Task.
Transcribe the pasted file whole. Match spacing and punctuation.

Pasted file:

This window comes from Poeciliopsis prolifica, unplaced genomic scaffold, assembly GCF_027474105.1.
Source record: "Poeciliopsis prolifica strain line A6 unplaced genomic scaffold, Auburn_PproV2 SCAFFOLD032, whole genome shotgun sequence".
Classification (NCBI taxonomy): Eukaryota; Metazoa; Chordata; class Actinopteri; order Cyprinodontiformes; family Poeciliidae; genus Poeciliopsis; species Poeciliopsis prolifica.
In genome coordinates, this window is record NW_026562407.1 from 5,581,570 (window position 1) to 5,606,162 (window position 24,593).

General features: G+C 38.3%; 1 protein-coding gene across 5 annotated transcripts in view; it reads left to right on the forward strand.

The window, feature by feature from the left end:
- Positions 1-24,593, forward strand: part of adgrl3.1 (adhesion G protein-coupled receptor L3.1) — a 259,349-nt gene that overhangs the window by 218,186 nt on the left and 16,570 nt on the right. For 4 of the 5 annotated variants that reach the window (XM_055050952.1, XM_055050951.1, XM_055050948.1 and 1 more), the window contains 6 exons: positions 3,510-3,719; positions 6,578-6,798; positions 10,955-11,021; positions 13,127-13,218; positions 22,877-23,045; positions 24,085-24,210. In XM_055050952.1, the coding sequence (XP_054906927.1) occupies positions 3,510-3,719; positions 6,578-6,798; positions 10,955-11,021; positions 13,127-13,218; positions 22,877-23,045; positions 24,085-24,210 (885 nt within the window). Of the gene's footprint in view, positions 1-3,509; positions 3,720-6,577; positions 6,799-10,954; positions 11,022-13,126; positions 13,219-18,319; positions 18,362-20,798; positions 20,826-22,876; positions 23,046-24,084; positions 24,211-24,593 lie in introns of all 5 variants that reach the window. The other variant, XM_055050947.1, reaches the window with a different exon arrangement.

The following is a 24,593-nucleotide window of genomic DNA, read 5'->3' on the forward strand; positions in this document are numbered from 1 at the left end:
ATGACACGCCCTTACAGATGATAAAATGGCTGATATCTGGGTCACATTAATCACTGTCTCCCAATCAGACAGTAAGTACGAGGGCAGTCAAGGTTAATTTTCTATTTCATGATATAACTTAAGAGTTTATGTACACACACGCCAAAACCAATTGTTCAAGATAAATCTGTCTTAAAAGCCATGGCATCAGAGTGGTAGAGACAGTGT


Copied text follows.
This window comes from Poeciliopsis prolifica, unplaced genomic scaffold, assembly GCF_027474105.1.
Source record: "Poeciliopsis prolifica strain line A6 unplaced genomic scaffold, Auburn_PproV2 SCAFFOLD032, whole genome shotgun sequence".
Classification (NCBI taxonomy): Eukaryota; Metazoa; Chordata; class Actinopteri; order Cyprinodontiformes; family Poeciliidae; genus Poeciliopsis; species Poeciliopsis prolifica.
In genome coordinates, this window is record NW_026562407.1 from 5,581,570 (window position 1) to 5,606,162 (window position 24,593).

General features: G+C 38.3%; 1 protein-coding gene across 5 annotated transcripts in view; it reads left to right on the forward strand.

The window, feature by feature from the left end:
- Positions 1-24,593, forward strand: part of adgrl3.1 (adhesion G protein-coupled receptor L3.1) — a 259,349-nt gene that overhangs the window by 218,186 nt on the left and 16,570 nt on the right. For 4 of the 5 annotated variants that reach the window (XM_055050952.1, XM_055050951.1, XM_055050948.1 and 1 more), the window contains 6 exons: positions 3,510-3,719; positions 6,578-6,798; positions 10,955-11,021; positions 13,127-13,218; positions 22,877-23,045; positions 24,085-24,210. In XM_055050952.1, the coding sequence (XP_054906927.1) occupies positions 3,510-3,719; positions 6,578-6,798; positions 10,955-11,021; positions 13,127-13,218; positions 22,877-23,045; positions 24,085-24,210 (885 nt within the window). Of the gene's footprint in view, positions 1-3,509; positions 3,720-6,577; positions 6,799-10,954; positions 11,022-13,126; positions 13,219-18,319; positions 18,362-20,798; positions 20,826-22,876; positions 23,046-24,084; positions 24,211-24,593 lie in introns of all 5 variants that reach the window. The other variant, XM_055050947.1, reaches the window with a different exon arrangement.

The following is a 24,593-nucleotide window of genomic DNA, read 5'->3' on the forward strand; positions in this document are numbered from 1 at the left end:
ATGACACGCCCTTACAGATGATAAAATGGCTGATATCTGGGTCACATTAATCACTGTCTCCCAATCAGACAGTAAGTACGAGGGCAGTCAAGGTTAATTTTCTATTTCATGATATAACTTAAGAGTTTATGTACACACACGCCAAAACCAATTGTTCAAGATAAATCTGTCTTAAAAGCCATGGCATCAGAGTGGTAGAGACAGTGT